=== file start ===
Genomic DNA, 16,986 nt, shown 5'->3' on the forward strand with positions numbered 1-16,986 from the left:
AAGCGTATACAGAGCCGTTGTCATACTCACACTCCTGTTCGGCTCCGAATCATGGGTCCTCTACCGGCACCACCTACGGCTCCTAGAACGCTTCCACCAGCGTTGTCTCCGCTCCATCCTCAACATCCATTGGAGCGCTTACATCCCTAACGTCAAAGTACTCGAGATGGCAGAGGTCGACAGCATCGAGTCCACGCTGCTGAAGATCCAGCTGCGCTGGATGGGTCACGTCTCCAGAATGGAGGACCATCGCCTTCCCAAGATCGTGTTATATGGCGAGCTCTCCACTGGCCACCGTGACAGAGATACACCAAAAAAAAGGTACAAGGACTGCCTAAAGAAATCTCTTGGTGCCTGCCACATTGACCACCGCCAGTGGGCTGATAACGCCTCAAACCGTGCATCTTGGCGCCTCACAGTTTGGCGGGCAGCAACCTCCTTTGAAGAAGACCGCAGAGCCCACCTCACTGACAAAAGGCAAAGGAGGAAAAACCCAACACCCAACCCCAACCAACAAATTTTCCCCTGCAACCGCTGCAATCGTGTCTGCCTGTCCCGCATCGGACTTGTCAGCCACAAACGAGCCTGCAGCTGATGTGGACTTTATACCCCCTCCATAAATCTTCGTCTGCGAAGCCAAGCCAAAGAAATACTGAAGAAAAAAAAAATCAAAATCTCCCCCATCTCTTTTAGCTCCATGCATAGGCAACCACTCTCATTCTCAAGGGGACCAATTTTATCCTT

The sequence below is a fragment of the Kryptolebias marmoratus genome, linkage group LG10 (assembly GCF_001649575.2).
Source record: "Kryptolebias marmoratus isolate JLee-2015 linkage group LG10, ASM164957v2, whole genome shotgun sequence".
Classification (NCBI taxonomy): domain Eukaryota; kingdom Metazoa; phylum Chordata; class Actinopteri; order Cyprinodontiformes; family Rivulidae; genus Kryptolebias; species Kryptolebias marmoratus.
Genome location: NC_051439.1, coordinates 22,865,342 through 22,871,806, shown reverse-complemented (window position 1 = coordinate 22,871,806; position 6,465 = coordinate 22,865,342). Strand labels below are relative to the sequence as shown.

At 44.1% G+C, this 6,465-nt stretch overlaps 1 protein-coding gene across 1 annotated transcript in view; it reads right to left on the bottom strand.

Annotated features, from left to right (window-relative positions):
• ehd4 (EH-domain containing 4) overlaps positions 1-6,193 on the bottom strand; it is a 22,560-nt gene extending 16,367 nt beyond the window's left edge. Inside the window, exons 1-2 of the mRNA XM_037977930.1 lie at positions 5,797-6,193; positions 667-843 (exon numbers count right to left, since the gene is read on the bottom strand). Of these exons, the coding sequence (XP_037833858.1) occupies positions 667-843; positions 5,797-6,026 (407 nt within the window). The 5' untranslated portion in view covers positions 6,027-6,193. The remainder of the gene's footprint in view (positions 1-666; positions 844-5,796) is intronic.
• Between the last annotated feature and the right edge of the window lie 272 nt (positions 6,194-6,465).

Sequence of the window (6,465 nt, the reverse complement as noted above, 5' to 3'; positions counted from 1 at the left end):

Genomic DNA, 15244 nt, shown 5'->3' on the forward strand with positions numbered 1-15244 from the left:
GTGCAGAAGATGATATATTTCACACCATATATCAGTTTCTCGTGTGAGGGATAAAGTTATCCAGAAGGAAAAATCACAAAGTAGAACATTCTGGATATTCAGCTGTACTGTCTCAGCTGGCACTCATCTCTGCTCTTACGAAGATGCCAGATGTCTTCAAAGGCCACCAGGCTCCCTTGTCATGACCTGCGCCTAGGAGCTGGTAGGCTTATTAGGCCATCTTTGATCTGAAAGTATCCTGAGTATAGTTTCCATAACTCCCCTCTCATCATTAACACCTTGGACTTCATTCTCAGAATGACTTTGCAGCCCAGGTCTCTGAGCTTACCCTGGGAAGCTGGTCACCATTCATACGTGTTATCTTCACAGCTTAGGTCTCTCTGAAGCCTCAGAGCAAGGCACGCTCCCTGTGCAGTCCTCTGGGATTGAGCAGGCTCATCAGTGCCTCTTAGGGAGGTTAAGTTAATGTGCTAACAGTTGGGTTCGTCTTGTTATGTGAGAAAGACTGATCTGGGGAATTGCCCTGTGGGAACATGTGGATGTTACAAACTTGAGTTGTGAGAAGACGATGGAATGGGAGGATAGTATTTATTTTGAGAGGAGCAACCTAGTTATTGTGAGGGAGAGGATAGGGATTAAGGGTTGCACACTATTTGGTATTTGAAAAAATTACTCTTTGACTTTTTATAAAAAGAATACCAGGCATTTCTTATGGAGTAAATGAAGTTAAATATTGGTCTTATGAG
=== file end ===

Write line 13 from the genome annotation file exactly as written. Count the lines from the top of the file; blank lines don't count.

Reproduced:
GTGCAGAAGATGATATATTTCACACCATATATCAGTTTCTCGTGTGAGGGATAAAGTTATCCAGAAGGAAAAATCACAAAGTAGAACATTCTGGATATTCAGCTGTACTGTCTCAGCTGGCACTCATCTCTGCTCTTACGAAGATGCCAGATGTCTTCAAAGGCCACCAGGCTCCCTTGTCATGACCTGCGCCTAGGAGCTGGTAGGCTTATTAGGCCATCTTTGATCTGAAAGTATCCTGAGTATAGTTTCCATAACTCCCCTCTCATCATTAACACCTTGGACTTCATTCTCAGAATGACTTTGCAGCCCAGGTCTCTGAGCTTACCCTGGGAAGCTGGTCACCATTCATACGTGTTATCTTCACAGCTTAGGTCTCTCTGAAGCCTCAGAGCAAGGCACGCTCCCTGTGCAGTCCTCTGGGATTGAGCAGGCTCATCAGTGCCTCTTAGGGAGGTTAAGTTAATGTGCTAACAGTTGGGTTCGTCTTGTTATGTGAGAAAGACTGATCTGGGGAATTGCCCTGTGGGAACATGTGGATGTTACAAACTTGAGTTGTGAGAAGACGATGGAATGGGAGGATAGTATTTATTTTGAGAGGAGCAACCTAGTTATTGTGAGGGAGAGGATAGGGATTAAGGGTTGCACACTATTTGGTATTTGAAAAAATTACTCTTTGACTTTTTATAAAAAGAATACCAGGCATTTCTTATGGAGTAAATGAAGTTAAATATTGGTCTTATGAG